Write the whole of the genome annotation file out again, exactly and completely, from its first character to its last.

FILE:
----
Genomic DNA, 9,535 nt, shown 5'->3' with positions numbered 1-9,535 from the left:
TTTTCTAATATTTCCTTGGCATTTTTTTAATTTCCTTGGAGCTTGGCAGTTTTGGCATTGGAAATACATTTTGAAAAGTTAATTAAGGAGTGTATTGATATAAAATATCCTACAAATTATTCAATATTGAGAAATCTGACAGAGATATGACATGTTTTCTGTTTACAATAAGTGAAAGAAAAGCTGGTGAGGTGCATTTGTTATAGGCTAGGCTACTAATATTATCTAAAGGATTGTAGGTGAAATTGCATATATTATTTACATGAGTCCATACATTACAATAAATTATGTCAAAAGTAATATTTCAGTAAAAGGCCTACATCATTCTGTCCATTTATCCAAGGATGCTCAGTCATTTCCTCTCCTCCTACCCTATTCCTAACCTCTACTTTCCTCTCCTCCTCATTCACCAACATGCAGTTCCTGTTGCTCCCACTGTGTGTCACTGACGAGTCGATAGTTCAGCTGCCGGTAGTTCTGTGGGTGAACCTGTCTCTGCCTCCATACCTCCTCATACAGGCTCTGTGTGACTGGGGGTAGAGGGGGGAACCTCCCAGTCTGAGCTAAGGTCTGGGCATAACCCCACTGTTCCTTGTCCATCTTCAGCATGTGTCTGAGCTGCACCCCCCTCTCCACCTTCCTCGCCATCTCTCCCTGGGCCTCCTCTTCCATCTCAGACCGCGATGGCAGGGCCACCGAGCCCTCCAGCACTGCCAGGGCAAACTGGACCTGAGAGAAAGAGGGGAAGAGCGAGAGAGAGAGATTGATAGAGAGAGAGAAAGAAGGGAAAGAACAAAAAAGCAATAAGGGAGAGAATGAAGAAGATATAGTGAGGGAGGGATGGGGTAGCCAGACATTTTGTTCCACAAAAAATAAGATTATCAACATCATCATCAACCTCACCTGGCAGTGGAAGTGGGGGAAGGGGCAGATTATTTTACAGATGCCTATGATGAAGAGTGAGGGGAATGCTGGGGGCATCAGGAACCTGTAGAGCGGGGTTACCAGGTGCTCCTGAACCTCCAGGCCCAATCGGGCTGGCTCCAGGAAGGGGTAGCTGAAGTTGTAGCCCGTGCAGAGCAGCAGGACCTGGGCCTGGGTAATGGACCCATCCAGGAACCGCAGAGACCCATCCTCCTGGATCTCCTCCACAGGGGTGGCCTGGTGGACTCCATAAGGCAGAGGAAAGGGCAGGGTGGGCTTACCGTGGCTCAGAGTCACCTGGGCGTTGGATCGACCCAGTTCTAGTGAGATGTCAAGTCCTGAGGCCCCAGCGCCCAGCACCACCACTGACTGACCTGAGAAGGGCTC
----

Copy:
Genomic DNA, 9,535 nt, shown 5'->3' with positions numbered 1-9,535 from the left:
TTTTCTAATATTTCCTTGGCATTTTTTTAATTTCCTTGGAGCTTGGCAGTTTTGGCATTGGAAATACATTTTGAAAAGTTAATTAAGGAGTGTATTGATATAAAATATCCTACAAATTATTCAATATTGAGAAATCTGACAGAGATATGACATGTTTTCTGTTTACAATAAGTGAAAGAAAAGCTGGTGAGGTGCATTTGTTATAGGCTAGGCTACTAATATTATCTAAAGGATTGTAGGTGAAATTGCATATATTATTTACATGAGTCCATACATTACAATAAATTATGTCAAAAGTAATATTTCAGTAAAAGGCCTACATCATTCTGTCCATTTATCCAAGGATGCTCAGTCATTTCCTCTCCTCCTACCCTATTCCTAACCTCTACTTTCCTCTCCTCCTCATTCACCAACATGCAGTTCCTGTTGCTCCCACTGTGTGTCACTGACGAGTCGATAGTTCAGCTGCCGGTAGTTCTGTGGGTGAACCTGTCTCTGCCTCCATACCTCCTCATACAGGCTCTGTGTGACTGGGGGTAGAGGGGGGAACCTCCCAGTCTGAGCTAAGGTCTGGGCATAACCCCACTGTTCCTTGTCCATCTTCAGCATGTGTCTGAGCTGCACCCCCCTCTCCACCTTCCTCGCCATCTCTCCCTGGGCCTCCTCTTCCATCTCAGACCGCGATGGCAGGGCCACCGAGCCCTCCAGCACTGCCAGGGCAAACTGGACCTGAGAGAAAGAGGGGAAGAGCGAGAGAGAGAGATTGATAGAGAGAGAGAAAGAAGGGAAAGAACAAAAAAGCAATAAGGGAGAGAATGAAGAAGATATAGTGAGGGAGGGATGGGGTAGCCAGACATTTTGTTCCACAAAAAATAAGATTATCAACATCATCATCAACCTCACCTGGCAGTGGAAGTGGGGGAAGGGGCAGATTATTTTACAGATGCCTATGATGAAGAGTGAGGGGAATGCTGGGGGCATCAGGAACCTGTAGAGCGGGGTTACCAGGTGCTCCTGAACCTCCAGGCCCAATCGGGCTGGCTCCAGGAAGGGGTAGCTGAAGTTGTAGCCCGTGCAGAGCAGCAGGACCTGGGCCTGGGTAATGGACCCATCCAGGAACCGCAGAGACCCATCCTCCTGGATCTCCTCCACAGGGGTGGCCTGGTGGACTCCATAAGGCAGAGGAAAGGGCAGGGTGGGCTTACCGTGGCTCAGAGTCACCTGGGCGTTGGATCGACCCAGTTCTAGTGAGATGTCAAGTCCTGAGGCCCCAGCGCCCAGCACCACCACTGACTGACCTGAGAAGGGCTC